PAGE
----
I found out I knew a fair amount about kimono that I thought I did, yet at the same time, I knew considerably less that I should have. The book is well written and while parts of the history of kimono can be tedious to read through (such as the description of Heian dress), it was well worth it to trudge through to see the evolution of Japan's national dress.
Sep 22, 2012 Jean rated it really liked it  ·  review of another edition
Shelves: non-fiction
This is a very thorough book on anything you want to know about Kimonos. She covers the history, construction techniques and cultural evolution of its use as well as detailed descriptions of the different types and parts.

Very very comprehensive.
I picked this up in a park of three along with Memoirs of a Geisha (which I adored and still do) and Liza Dalby's factual account of Geisha. In no way was I disappointed, as it proved to be just as interesting - and the section on Heian kimono gave birth to my interest in that particular era.
Lucy Gibson
Mar 08, 2012 Lucy Gibson rated it it was amazing
Shelves: japan
Who knew a book about a type of garment could be so good??? I came to read this after discovering Liza when I read Murasaki, this book was an amazing history and anthropological insight into Kimono and japan. I only wish there were more illustrations and photos.
Sep 22, 2013 Emily rated it liked it
This is an absolutely wonderful book, but much more scholarly and detailed than I expected. If you are not a scholar, a skim-through might be enough. I wish it had photographs.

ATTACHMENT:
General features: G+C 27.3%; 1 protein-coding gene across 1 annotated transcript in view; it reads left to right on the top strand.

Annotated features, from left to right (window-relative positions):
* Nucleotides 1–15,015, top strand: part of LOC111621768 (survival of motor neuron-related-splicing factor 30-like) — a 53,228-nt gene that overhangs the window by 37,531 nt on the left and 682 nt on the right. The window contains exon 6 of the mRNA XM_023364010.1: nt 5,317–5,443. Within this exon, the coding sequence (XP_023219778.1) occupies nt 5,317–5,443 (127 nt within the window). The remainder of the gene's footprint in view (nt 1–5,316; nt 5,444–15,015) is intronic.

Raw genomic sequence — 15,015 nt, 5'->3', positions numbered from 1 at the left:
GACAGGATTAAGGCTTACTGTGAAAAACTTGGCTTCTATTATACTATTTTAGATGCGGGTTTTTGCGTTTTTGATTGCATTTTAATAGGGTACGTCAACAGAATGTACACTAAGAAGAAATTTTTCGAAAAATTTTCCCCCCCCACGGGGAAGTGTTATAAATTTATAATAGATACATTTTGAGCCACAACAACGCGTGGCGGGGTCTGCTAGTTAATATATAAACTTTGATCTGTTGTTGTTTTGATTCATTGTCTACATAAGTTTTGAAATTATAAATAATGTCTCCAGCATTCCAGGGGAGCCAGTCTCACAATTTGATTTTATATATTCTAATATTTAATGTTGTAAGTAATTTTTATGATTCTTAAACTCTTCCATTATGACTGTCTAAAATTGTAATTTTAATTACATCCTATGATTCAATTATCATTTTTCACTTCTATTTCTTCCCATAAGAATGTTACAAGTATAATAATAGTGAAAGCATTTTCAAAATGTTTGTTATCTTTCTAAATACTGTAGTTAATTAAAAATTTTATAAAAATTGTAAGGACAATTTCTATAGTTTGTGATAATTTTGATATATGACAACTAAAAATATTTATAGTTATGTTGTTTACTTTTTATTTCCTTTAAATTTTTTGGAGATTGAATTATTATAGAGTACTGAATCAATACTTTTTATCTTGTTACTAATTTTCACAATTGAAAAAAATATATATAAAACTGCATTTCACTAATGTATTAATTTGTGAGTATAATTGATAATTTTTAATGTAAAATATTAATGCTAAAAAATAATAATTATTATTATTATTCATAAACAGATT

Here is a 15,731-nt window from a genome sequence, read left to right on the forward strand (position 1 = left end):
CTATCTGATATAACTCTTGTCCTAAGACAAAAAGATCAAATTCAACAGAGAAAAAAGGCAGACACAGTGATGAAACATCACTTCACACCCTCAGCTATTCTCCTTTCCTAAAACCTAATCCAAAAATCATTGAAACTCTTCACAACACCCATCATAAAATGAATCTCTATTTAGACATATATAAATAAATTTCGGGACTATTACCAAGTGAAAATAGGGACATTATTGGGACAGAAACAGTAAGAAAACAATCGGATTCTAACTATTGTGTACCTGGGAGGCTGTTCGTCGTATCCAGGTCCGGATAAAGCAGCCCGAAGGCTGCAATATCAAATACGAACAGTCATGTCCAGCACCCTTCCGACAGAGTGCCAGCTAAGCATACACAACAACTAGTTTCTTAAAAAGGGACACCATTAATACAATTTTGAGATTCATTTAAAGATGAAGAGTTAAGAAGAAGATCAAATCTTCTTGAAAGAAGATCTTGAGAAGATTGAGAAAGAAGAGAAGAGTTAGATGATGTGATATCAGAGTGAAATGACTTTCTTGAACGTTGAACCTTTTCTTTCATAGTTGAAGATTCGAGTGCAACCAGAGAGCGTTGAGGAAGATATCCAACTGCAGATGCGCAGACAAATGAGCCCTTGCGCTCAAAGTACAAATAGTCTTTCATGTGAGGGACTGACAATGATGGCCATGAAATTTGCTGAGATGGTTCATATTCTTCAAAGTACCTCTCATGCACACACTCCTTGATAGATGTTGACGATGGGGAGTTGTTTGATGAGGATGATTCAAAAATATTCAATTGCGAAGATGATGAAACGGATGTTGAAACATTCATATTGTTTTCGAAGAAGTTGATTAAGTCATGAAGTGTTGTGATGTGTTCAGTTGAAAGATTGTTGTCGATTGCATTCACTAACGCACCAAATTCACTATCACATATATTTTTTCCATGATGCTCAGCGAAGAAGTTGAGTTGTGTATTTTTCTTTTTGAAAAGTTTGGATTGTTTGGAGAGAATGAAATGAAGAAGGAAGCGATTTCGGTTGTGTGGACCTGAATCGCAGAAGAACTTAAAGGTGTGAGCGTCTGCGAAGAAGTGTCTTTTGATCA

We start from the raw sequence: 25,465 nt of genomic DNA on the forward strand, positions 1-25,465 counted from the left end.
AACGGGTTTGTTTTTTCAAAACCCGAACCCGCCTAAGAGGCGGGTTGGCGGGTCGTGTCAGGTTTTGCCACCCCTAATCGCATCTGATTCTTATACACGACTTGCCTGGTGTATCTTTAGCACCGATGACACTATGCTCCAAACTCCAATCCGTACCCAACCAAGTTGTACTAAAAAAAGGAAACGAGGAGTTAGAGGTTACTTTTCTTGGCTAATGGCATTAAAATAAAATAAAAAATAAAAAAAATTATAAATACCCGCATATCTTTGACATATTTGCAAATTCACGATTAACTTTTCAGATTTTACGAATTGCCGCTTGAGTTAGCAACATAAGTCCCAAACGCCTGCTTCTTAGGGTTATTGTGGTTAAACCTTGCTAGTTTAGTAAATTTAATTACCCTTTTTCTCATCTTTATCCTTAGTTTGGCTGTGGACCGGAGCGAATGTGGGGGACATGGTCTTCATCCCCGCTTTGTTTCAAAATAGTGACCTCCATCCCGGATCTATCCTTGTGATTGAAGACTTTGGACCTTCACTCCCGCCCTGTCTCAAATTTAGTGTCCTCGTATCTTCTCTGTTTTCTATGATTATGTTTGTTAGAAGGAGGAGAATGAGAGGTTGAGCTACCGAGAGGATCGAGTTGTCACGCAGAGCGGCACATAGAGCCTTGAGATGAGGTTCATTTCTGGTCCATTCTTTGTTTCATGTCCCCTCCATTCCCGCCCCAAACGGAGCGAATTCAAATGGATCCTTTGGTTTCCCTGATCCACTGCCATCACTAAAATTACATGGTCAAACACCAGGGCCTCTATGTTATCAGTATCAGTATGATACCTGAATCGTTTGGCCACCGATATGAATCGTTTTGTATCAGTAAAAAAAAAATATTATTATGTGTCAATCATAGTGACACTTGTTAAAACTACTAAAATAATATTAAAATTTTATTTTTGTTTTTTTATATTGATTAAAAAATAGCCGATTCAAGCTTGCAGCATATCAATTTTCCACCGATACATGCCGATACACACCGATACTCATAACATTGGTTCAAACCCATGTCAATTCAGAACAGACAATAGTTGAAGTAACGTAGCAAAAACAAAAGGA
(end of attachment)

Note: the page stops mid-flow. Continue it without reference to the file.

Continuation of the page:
Dec 18, 2011 Jocilyn rated it really liked it
I was lucky enough to get this book signed by the author. It's half-fashion analysis, half-historical analysis of wafuku in Japan. Highly recommended.
Jun 28, 2013 Commanderd rated it liked it
Good factual guide to the realm of kimono, although it really could have benefitted from some colour photographs.
Mar 05, 2013 Sara rated it it was amazing  ·  review of another edition
Beautiful book. Especially for those who enjoy aesthetics and their social meanings. As a geisha in Japan, her information comes straight from the inner sanctum. A book of deep integrity.
Aug 13, 2008 Jonquil rated it it was amazing
Shelves: costume
THE book to read if you're interested in the cultural history of kimono. Wonderful text and illustrations, including precise colors for all the Heian named clothing sets.
Rachel rated it liked it
Jun 02, 2014
Natalie Owens
Natalie Owens rated it really liked it
Feb 18, 2014
Bardmaiden rated it really liked it
Oct 10, 2012
Orla Gallagher
Orla Gallagher rated it really liked it
Jan 24, 2015
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Feb 01, 2015
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Jul 26, 2008
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With its fascinating story of characters caught up in a world they themselves don't understand, Hidden Buddhas may well be Liza Dalby's best work yet. Besides taking us on a journey through little-known corners of Japan, it offers us an engaging and believable portrait of people driven to do things they may not have imagined." --Arthur Golden, author of Memoirs of a Geisha